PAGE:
Using the Bonus Numeric Keypad
It’s nice having a separate numeric keypad to go along with the keyboard, especially if you’re going to be entering several figures into a spreadsheet or you’re going to be making use of a calculator quite a bit. It’s just not the same as typing on the top row of your keyboard when it comes to just numbers. The same positive action of the keys follows through with this part of the duo.
There’s nothing really to write home about with this keypad, though it would have been nice if a single pairing process could be used to connect both this and the main keyboard to your computer at the same time. As it stands, you need to make two separate connections, though these can obviously be used simultaneously.
Clearly designed with the road warrior in mind, the Microsoft Bluetooth Mobile Keyboard 6000 has all sorts of redeeming qualities. The keyboard itself measures just 13.9-inches across and the super slim profile will make it an easy fit into your laptop bag. The Bluetooth connectivity is also very convenient, but some consumers may be led to believe that a USB Bluetooth adapter is included in the box (it’s not). If your laptop doesn’t have Bluetooth, you’ll obviously need to go pick an adapter up, which obviously adds to the somewhat expensive price tag.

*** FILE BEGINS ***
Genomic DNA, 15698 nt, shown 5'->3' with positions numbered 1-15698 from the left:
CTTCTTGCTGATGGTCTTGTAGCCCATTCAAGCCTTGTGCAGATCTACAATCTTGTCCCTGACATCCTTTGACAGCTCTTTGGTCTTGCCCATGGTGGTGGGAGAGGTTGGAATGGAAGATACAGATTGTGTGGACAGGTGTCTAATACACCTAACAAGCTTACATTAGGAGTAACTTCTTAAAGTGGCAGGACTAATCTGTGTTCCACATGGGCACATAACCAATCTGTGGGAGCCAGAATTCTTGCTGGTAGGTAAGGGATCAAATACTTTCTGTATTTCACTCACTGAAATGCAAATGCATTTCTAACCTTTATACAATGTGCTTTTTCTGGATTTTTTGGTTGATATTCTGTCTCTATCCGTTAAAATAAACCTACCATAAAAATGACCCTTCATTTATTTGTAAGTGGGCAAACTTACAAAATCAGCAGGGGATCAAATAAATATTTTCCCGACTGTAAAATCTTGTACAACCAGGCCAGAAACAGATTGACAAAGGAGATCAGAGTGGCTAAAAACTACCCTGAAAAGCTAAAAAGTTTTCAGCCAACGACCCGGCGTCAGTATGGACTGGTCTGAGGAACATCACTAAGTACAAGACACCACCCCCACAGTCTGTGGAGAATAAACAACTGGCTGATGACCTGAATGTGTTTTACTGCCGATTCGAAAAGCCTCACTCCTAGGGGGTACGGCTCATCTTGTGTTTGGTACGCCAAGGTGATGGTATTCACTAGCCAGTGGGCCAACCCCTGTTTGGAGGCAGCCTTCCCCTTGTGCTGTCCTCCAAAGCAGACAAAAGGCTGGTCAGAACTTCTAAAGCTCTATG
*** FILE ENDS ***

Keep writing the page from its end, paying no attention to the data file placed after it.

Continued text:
The comfort curve design is quite comfortable, but I am saddened to see the lack of dedicated Home/End keys, as well as a lack of extra function keys. It is also quite unfortunate to see a lack of “legs” in the back of the keyboard to help provide a more ergonomic typing angle, as is the strange sleep-like mode that kicks in after a period of inactivity. I don’t get this with other Microsoft wireless combos so it must be a “Bluetooth Thing”.
I think that the Microsoft Bluetooth Mobile Keyboard 6000 is a good product and it can be a great accessory to pack on your travels, but it is also on the more expensive side with an MSRP of $89.95. You can find many other wireless combos (that include a wireless mouse) for a lot less money, even from Microsoft itself. However, as mentioned earlier, that “fruit” themed computer company does offer a Bluetooth keyboard of their own without a keypad or an ergonomic curve (and certainly no angle correcting feet) for an MSRP of $69.99 and a lesser 1 year warranty vs Microsoft’s 3 years.
With full Mac OSX support out of the box, perhaps that’s where the target market for this product truly lies.
- Very compact and slim design makes for easy travel
- Comfort curve design for keyboard
- Versatile Bluetooth connectivity
- Separate numeric keypad
- Pricey for “just a keyboard”
- No stands to “prop up” the keyboard to a more ergonomic typing angle
- Delayed connection after period of inactivity
- Lack of dedicated home/end keys, extra function keys
Overall Rating: 7.5/10.0
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